Students receive different types and different intensities of service based on their identified special education needs. Students diagnosed with VI generally require an educational program that accommodates their vision limitations, teaches the student to advocate for their needs and considers the impact the vision impairment has on the student’s ability to learn.
Students who are blind or significantly vision impaired often require Orientation and Mobility Instruction along with academic instruction. The programs can differ widely.
Minnesota Rule Chapter 3525.1345
Subpart 1. Definition.
"Visually impaired" means a medically verified visual impairment accompanied by limitations in sight that interfere with acquiring information or interaction with the environment to the extent that special education instruction and related services may be needed.
Subp. 2. Criteria.
A pupil is eligible as having a visual disability and in need of special education when the pupil meets one of the criteria in item A and one of the criteria in item B:
A. medical documentation of a diagnosed visual impairment by a licensed eye specialist establishing one or more of the following conditions:
1. visual acuity of 20/60 or less in the better eye with the best conventional correction;
a. estimation of acuity is acceptable for difficult-to-test pupils; and b. for pupils not yet enrolled in kindergarten, measured acuity must be significantly deviant from what is developmentally age-appropriate;
2. visual field of 20 degrees or less, or bilateral scotomas; or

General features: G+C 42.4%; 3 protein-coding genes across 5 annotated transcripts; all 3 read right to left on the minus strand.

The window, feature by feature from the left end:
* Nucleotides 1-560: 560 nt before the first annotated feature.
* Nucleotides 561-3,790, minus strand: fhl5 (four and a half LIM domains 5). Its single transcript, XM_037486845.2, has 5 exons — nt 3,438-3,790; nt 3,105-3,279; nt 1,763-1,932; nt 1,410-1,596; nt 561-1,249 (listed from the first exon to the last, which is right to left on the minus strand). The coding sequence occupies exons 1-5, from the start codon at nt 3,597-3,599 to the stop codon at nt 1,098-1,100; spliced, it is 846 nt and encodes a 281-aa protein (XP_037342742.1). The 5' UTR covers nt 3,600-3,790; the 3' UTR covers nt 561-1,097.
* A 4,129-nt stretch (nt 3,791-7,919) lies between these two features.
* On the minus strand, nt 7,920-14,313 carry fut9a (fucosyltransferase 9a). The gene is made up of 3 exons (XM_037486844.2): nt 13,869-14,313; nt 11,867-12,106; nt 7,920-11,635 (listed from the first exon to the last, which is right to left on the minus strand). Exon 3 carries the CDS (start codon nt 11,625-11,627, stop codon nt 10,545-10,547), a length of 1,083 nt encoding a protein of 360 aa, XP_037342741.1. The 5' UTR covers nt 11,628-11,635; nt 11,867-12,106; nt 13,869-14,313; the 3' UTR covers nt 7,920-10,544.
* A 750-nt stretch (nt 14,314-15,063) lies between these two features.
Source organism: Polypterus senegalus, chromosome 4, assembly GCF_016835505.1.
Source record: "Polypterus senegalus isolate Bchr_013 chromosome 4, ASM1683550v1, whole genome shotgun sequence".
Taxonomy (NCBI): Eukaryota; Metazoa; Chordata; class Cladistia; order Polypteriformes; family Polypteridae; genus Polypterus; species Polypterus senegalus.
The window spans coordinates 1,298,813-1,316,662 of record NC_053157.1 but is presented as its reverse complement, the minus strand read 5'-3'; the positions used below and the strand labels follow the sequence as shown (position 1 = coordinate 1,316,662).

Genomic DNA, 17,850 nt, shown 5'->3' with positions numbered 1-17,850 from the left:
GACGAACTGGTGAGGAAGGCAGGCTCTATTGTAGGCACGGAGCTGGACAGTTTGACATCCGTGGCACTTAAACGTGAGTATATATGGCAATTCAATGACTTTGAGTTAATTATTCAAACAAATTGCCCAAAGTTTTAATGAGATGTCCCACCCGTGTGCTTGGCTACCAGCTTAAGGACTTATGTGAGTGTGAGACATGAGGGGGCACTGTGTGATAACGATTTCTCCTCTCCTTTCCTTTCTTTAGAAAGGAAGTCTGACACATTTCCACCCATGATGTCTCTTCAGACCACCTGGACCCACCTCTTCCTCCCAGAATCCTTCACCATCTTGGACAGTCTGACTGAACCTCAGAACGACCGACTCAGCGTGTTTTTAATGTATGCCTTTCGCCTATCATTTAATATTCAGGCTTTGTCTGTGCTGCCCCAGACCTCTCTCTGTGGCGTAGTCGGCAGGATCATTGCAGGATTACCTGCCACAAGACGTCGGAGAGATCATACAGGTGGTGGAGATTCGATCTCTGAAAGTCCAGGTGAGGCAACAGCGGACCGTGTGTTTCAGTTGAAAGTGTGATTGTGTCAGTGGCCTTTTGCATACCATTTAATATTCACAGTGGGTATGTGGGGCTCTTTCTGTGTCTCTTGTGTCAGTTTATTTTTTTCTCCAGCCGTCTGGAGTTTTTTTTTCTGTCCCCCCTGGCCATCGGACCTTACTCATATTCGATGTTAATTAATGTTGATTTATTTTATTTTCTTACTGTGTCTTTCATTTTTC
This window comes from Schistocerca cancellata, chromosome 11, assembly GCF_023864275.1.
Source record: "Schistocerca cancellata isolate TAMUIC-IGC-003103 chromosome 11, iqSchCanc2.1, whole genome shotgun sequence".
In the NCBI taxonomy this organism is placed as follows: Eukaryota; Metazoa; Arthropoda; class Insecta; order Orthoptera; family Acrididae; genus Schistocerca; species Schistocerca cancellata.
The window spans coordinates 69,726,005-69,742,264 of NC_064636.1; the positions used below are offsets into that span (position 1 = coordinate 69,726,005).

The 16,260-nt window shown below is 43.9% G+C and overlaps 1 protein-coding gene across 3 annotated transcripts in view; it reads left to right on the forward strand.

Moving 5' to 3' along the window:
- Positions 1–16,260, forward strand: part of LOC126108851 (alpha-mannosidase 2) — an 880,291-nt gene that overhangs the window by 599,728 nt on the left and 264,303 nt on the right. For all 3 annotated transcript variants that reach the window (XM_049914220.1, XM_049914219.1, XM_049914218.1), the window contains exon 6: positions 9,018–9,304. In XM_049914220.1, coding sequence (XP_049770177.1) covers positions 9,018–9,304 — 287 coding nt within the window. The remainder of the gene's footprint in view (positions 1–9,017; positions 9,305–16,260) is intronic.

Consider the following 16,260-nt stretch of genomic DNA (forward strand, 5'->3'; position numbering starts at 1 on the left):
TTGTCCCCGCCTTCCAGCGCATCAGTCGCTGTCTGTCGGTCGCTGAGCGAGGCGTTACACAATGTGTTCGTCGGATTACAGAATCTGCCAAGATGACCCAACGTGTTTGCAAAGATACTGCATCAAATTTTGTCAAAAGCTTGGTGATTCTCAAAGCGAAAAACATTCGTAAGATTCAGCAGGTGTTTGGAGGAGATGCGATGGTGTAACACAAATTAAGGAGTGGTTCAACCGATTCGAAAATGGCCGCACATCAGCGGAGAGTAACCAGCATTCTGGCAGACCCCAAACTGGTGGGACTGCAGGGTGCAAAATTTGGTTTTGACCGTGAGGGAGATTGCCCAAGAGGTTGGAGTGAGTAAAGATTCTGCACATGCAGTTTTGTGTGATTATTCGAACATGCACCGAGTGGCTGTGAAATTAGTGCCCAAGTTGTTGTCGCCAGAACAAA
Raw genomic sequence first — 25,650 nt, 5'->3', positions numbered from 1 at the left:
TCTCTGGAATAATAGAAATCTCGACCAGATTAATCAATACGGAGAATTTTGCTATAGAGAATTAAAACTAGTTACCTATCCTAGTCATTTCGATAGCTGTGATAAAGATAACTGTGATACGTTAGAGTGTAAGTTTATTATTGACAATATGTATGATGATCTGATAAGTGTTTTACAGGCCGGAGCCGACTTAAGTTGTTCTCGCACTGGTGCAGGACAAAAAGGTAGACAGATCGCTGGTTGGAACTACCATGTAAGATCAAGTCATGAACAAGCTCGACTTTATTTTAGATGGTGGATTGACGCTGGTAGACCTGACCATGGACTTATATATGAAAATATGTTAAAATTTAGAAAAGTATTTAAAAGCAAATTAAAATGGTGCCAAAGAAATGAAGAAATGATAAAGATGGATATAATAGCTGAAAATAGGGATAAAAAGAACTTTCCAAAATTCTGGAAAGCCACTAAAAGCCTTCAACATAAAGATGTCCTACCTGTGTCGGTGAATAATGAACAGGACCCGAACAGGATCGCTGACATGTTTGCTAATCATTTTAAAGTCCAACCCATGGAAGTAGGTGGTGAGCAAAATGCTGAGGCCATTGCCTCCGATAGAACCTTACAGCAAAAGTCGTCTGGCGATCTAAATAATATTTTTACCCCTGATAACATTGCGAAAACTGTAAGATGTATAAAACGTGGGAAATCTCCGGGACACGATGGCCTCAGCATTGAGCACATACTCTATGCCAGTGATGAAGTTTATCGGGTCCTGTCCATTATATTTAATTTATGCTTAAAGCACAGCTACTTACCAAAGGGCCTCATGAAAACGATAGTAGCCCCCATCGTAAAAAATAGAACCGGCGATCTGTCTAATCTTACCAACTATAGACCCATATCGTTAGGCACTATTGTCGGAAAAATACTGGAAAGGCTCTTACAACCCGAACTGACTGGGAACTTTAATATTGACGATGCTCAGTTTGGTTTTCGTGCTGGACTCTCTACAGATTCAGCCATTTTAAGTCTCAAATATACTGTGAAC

3. a congenital or degenerating eye condition including, for example, progressive cataract, glaucoma, or retinitis pigmentosa; and
B. functional evaluation of visual abilities conducted by a licensed teacher of the visually impaired that determines that the pupil:
1. has limited ability in visually accessing program-appropriate educational media and materials including, for example, textbooks, photocopies, ditto copies, chalkboards, computers, or environmental signs, without modification;
2. has limited ability to visually access the full range of program-appropriate educational materials and media without accommodating actions including, for example, changes in posture, body movement, focal distance, or squinting;
3. demonstrates variable visual ability due to environmental factors including, for example, contrast, weather, color, or movement, that cannot be controlled; or
experiences reduced or variable visual ability due to visual fatigue or factors common to the eye condition.
STAT AUTH: MS s 14.389; 120.17; L 1999 c 123 s 19
HIST: 16 SR 1543; L 1998 c 397 art 11 s 3; 24 SR 1799
Current as of 10/12/07